It’s coming. Not winter. Gods no. That’s been so overdone. Spring time, sillies! It’s almost time for Imbolc!



Imbolc, or Imbolg, is nowadays celebrated on February 2nd. Other names for this day are Saint Brighid’s Day and Candlemas. In the olden days it was held between the Winter Solstice and Spring Equinox. It is the Gaelic festival marking the beginning of spring. The word Imbolc in Irish means “in the belly”. This is because it was the time when the ewes in the flock starting lactating and lambing season started. It’s a time of fertility and a sign of the seasons changing.

Aw... da baby!

Aw… da baby!

This Sabbat is one of the four major Sabbats celebrated by Pagans. Historically it was celebrated in Ireland, Scotland, and the Isle of Man. It is a festival for the hearth and home, lengthening of the days and early signs of Spring. Celebrants would like candles or bonfires and feast. They would watch the weather and divine to see how far Spring would be. The fires were a sign of purification and the return of the sun’s warmth. Along with the feasts, spring cleaning, and visiting wells people would also make talismans. These came in the form of Brighid’s Cross or a Brideog (straw doll).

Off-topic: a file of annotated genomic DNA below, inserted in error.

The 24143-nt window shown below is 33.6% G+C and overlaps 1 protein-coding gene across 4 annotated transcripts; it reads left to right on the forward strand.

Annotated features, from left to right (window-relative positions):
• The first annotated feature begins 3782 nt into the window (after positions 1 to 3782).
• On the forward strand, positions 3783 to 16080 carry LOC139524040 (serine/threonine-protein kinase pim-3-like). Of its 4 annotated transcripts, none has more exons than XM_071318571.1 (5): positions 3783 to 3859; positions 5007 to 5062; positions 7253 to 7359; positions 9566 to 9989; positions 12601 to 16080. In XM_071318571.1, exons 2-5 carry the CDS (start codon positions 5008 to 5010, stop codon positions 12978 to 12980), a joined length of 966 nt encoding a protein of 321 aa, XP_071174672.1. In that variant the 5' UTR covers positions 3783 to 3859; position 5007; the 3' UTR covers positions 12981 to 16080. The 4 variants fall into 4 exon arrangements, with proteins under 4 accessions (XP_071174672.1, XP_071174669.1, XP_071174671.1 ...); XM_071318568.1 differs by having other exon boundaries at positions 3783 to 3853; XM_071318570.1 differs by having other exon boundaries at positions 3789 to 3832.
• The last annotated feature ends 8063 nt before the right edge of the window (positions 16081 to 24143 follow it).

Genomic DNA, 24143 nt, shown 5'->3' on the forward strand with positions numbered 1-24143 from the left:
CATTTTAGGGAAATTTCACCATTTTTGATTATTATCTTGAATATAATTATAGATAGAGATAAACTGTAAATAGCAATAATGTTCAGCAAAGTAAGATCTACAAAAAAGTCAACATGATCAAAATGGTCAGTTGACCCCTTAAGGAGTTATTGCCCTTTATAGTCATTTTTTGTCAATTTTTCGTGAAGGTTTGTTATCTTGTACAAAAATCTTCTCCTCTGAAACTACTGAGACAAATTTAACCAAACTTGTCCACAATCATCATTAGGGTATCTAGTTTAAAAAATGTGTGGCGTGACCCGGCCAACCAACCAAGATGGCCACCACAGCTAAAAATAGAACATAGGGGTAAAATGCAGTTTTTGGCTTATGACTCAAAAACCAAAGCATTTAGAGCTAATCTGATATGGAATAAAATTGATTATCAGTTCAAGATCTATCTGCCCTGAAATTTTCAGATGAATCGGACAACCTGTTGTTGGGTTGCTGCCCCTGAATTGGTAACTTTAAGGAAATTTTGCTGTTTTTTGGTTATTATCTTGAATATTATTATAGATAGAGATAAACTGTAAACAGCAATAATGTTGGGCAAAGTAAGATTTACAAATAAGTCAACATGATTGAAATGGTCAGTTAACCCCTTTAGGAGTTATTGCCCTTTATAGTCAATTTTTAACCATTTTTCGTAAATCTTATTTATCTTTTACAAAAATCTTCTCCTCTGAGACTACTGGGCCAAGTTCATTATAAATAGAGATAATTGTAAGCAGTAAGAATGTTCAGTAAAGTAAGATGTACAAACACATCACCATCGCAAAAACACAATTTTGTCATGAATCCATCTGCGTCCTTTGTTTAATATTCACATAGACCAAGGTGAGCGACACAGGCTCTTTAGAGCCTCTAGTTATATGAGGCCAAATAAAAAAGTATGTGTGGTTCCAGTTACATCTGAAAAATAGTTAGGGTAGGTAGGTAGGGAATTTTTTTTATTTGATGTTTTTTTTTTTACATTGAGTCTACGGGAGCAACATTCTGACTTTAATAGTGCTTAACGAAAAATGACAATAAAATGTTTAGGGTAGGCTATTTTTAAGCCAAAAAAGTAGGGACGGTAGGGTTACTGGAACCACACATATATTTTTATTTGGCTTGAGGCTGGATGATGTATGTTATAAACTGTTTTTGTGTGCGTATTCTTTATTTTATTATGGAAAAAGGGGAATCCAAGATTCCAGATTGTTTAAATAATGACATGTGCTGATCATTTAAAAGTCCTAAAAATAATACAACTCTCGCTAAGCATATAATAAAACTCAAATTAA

These are actually corn husk. Not straw.

These are actually corn husk. Not straw.

The goddess celebrated this time of year is Brighid. Brighid is a Gealic goddess of fertility, fire, midwifery, and children. It is said that on Imbolc Eve she would visit virtuous houses and bless those who reside in them. Brighid represents the lighter half of the years and brings a time of divination. It is here where people would watch for serpents and badgers to come out of hibernation. Hence, we have Groundhog Day.  She is also in Hoodoo as Mama Brighid.

There are many rituals you can do for Imbolc. It’s best to find one that suits you and your path respectively. So celebrate the coming of spring widly.


Sources: *first picture* *second picture* *third picture*

Countless books.


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